Why is 'Logan' rated R? What you need to know about Hugh Jackman's final Wolverine movie
Hugh Jackman has become synonymous with Wolverine since he first donned the adamantium claws over a decade ago. It's hard to imagine the X-Men franchise without Jackman's steely presence, but after the character's third standalone movie, Logan, premieres Friday, he'll officially be done with the role.
However, if Jackman's leaving the beloved franchise, at least he's going to go out with a bloody bang — and an R rating to boot. So if you've ever wanted to see Wolverine rip through human flesh with a fairly decent amount of gore splashed in, congratulations?
Ahead of Logan's release this weekend, here's what you need to know about Jackman's final Wolverine bow.
The R rating is for the things you'd expect. (Thanks, Deadpool!)
While the plan might've always been for Logan to be an R-rated Wolverine movie — and really, what a missed opportunity it would've been if they didn't — with Jackman taking a pay cut to help the process, it certainly didn't hurt that 20th Century Fox hit a home run with another X-Men property: Deadpool. Yes, Deadpool, which almost trolled its way to a few Oscar nominations and became the highest grossing R-rated film ever made. As such, the studio should've had no reservations about giving Logan its own R rating.
So what exactly did Logan do to earn its R rating? Director James Mangold informed fans through Twitter that it officially received its rating due to "strong brutal violence and language throughout, and for brief nudity." Fun!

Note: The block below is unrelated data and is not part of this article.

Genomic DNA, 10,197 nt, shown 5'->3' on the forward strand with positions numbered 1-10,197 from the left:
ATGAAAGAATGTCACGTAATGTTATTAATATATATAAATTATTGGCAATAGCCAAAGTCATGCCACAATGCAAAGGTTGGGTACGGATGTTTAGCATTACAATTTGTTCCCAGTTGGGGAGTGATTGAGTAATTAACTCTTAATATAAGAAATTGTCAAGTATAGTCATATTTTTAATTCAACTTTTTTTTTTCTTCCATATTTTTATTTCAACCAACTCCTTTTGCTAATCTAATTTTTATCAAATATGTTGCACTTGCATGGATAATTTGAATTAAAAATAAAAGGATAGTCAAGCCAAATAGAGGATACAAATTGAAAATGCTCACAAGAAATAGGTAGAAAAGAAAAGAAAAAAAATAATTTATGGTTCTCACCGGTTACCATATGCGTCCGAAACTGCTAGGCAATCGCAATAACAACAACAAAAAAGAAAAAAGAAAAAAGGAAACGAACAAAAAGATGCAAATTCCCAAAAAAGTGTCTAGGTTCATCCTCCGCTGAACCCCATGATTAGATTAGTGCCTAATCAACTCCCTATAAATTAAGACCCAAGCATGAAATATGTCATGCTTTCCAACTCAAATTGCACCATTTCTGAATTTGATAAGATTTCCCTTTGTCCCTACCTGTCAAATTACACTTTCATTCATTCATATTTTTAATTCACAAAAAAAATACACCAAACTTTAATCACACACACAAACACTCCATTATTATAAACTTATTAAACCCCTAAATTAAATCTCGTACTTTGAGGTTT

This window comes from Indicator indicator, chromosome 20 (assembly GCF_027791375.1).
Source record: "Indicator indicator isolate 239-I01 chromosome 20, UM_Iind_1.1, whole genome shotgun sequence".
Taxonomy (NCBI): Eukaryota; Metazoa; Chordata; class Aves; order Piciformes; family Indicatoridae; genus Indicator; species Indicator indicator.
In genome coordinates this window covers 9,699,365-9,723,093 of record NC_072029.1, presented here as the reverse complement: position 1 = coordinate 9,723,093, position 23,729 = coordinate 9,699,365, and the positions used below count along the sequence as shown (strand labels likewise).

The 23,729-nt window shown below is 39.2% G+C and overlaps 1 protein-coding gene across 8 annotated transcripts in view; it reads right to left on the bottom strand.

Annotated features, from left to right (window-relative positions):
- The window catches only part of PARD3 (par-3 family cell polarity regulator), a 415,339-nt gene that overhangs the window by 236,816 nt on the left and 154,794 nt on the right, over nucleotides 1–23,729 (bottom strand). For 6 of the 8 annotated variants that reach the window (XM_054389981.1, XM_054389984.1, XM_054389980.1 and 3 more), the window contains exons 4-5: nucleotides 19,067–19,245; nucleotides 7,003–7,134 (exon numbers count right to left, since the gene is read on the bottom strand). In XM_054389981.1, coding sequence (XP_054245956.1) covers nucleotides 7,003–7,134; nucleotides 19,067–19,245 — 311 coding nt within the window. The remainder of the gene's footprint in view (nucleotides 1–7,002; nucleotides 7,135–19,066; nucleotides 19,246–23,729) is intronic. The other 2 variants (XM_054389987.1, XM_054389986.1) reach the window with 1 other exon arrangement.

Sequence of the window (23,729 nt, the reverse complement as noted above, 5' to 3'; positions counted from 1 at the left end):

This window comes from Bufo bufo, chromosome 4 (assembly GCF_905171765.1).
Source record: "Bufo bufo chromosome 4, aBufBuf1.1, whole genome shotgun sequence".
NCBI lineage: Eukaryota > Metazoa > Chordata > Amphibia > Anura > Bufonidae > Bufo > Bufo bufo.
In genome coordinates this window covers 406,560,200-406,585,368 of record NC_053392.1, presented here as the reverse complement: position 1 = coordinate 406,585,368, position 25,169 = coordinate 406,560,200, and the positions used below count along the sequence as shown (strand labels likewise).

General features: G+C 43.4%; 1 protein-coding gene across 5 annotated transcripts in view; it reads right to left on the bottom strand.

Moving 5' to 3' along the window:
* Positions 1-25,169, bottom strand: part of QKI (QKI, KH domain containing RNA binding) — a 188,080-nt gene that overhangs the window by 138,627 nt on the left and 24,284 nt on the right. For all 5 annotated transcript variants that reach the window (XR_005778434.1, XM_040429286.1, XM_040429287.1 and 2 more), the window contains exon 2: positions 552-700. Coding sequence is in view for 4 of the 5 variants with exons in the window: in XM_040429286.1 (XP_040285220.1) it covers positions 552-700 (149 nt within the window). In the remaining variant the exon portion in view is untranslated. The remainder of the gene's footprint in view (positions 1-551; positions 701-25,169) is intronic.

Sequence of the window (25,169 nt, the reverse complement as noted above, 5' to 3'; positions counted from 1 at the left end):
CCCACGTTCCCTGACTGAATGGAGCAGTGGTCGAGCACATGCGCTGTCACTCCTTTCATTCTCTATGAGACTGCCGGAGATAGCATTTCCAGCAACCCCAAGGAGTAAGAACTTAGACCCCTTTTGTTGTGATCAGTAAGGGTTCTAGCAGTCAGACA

Patrick Stewart will also say goodbye as Professor X
As if losing Jackman wasn't a tough blow for the X-Men, Logan will also be Patrick Stewart's swan song as Charles Xavier, aka Professor X. Stewart explained the rationale behind his decision to leave the franchise after Logan during a SiriusXM town hall alongside Jackman and Mangold. Stewart said the decision in his mind was made after the film premiered at Berlin Film Festival.
"We had some time to sit there and, as I sat there, I realized there will never be a better, a more perfect, a more sensitive, emotional and beautiful way of saying 'au revoir' to Charles Xavier than this movie," he said. "So, I told [Jackman] that same evening, 'I'm done, too. It's all over.'"
Critics love Logan
Imagine this: Jackman and Stewart say farewell to the X-Men franchise with a film that's just terrible. Like, Batman v Superman, Ben Affleck-is-currently-having-an-existential-crisis bad.
Thank goodness, then, that Logan is a critical darling. It currently holds a 94% "certified fresh" rating on Rotten Tomatoes, with many critics already dubbing Logan one of the best superhero films ever made. However, as John Sherman noted in his review of Logan for Mic, the film is quite prescient in the current political climate under President Donald Trump — what with the surviving mutants fleeing to the American border to evade persecution.
"The notion of a national border as a safe haven seems somehow old-fashioned, as though everything behind the armored onslaught of the pseudo-sci-fi military-corporate complex of the near future — both ideological and scientific, in a world in which mutants exist — could be stopped by something as civil and diplomatic as a national border," Sherman wrote. "But this is precisely the case in our own, mutant-less world — a line on a map can mean life or death for refugees."
Logan arrives to U.S. theaters Friday.
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